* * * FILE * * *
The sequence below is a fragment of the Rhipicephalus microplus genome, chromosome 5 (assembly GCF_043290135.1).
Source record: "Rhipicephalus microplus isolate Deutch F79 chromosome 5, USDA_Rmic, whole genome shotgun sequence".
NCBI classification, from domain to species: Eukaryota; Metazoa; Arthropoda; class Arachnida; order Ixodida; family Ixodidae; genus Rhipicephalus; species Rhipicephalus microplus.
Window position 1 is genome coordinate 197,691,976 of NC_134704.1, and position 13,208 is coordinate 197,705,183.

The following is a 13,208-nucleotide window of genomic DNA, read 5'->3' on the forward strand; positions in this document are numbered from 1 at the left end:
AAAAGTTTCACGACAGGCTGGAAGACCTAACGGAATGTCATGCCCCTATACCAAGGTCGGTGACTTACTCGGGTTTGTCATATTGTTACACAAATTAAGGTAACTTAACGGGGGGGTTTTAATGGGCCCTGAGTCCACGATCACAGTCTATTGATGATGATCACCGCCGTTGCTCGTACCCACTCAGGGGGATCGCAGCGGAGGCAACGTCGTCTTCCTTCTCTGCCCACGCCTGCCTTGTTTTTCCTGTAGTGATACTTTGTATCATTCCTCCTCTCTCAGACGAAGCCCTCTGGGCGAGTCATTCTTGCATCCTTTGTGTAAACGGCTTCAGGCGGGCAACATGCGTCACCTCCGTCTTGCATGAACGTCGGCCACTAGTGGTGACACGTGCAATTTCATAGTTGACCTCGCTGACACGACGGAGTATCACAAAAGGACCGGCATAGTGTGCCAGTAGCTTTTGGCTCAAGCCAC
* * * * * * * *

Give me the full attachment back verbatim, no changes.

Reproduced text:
The sequence below is a fragment of the Rhipicephalus microplus genome, chromosome 5 (assembly GCF_043290135.1).
Source record: "Rhipicephalus microplus isolate Deutch F79 chromosome 5, USDA_Rmic, whole genome shotgun sequence".
NCBI classification, from domain to species: Eukaryota; Metazoa; Arthropoda; class Arachnida; order Ixodida; family Ixodidae; genus Rhipicephalus; species Rhipicephalus microplus.
Window position 1 is genome coordinate 197,691,976 of NC_134704.1, and position 13,208 is coordinate 197,705,183.

The following is a 13,208-nucleotide window of genomic DNA, read 5'->3' on the forward strand; positions in this document are numbered from 1 at the left end:
AAAAGTTTCACGACAGGCTGGAAGACCTAACGGAATGTCATGCCCCTATACCAAGGTCGGTGACTTACTCGGGTTTGTCATATTGTTACACAAATTAAGGTAACTTAACGGGGGGGTTTTAATGGGCCCTGAGTCCACGATCACAGTCTATTGATGATGATCACCGCCGTTGCTCGTACCCACTCAGGGGGATCGCAGCGGAGGCAACGTCGTCTTCCTTCTCTGCCCACGCCTGCCTTGTTTTTCCTGTAGTGATACTTTGTATCATTCCTCCTCTCTCAGACGAAGCCCTCTGGGCGAGTCATTCTTGCATCCTTTGTGTAAACGGCTTCAGGCGGGCAACATGCGTCACCTCCGTCTTGCATGAACGTCGGCCACTAGTGGTGACACGTGCAATTTCATAGTTGACCTCGCTGACACGACGGAGTATCACAAAAGGACCGGCATAGTGTGCCAGTAGCTTTTGGCTCAAGCCAC